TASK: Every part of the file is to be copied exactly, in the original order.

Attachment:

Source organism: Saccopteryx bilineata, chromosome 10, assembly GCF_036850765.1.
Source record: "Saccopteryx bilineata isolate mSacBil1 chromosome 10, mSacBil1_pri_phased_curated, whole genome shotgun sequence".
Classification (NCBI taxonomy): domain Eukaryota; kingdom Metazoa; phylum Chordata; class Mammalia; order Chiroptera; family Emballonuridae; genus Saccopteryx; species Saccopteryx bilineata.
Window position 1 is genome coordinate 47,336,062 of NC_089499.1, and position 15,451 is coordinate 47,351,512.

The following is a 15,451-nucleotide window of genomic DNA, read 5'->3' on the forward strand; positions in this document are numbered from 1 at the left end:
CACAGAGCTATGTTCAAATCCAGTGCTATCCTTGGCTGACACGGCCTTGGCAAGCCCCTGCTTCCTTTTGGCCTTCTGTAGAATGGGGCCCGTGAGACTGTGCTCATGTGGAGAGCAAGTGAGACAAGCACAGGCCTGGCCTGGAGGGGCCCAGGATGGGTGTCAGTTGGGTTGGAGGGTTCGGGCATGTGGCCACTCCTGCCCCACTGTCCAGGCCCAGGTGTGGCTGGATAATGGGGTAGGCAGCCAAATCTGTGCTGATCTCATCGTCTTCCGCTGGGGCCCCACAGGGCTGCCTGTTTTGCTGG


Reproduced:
Source organism: Saccopteryx bilineata, chromosome 10, assembly GCF_036850765.1.
Source record: "Saccopteryx bilineata isolate mSacBil1 chromosome 10, mSacBil1_pri_phased_curated, whole genome shotgun sequence".
Classification (NCBI taxonomy): domain Eukaryota; kingdom Metazoa; phylum Chordata; class Mammalia; order Chiroptera; family Emballonuridae; genus Saccopteryx; species Saccopteryx bilineata.
Window position 1 is genome coordinate 47,336,062 of NC_089499.1, and position 15,451 is coordinate 47,351,512.

The following is a 15,451-nucleotide window of genomic DNA, read 5'->3' on the forward strand; positions in this document are numbered from 1 at the left end:
CACAGAGCTATGTTCAAATCCAGTGCTATCCTTGGCTGACACGGCCTTGGCAAGCCCCTGCTTCCTTTTGGCCTTCTGTAGAATGGGGCCCGTGAGACTGTGCTCATGTGGAGAGCAAGTGAGACAAGCACAGGCCTGGCCTGGAGGGGCCCAGGATGGGTGTCAGTTGGGTTGGAGGGTTCGGGCATGTGGCCACTCCTGCCCCACTGTCCAGGCCCAGGTGTGGCTGGATAATGGGGTAGGCAGCCAAATCTGTGCTGATCTCATCGTCTTCCGCTGGGGCCCCACAGGGCTGCCTGTTTTGCTGG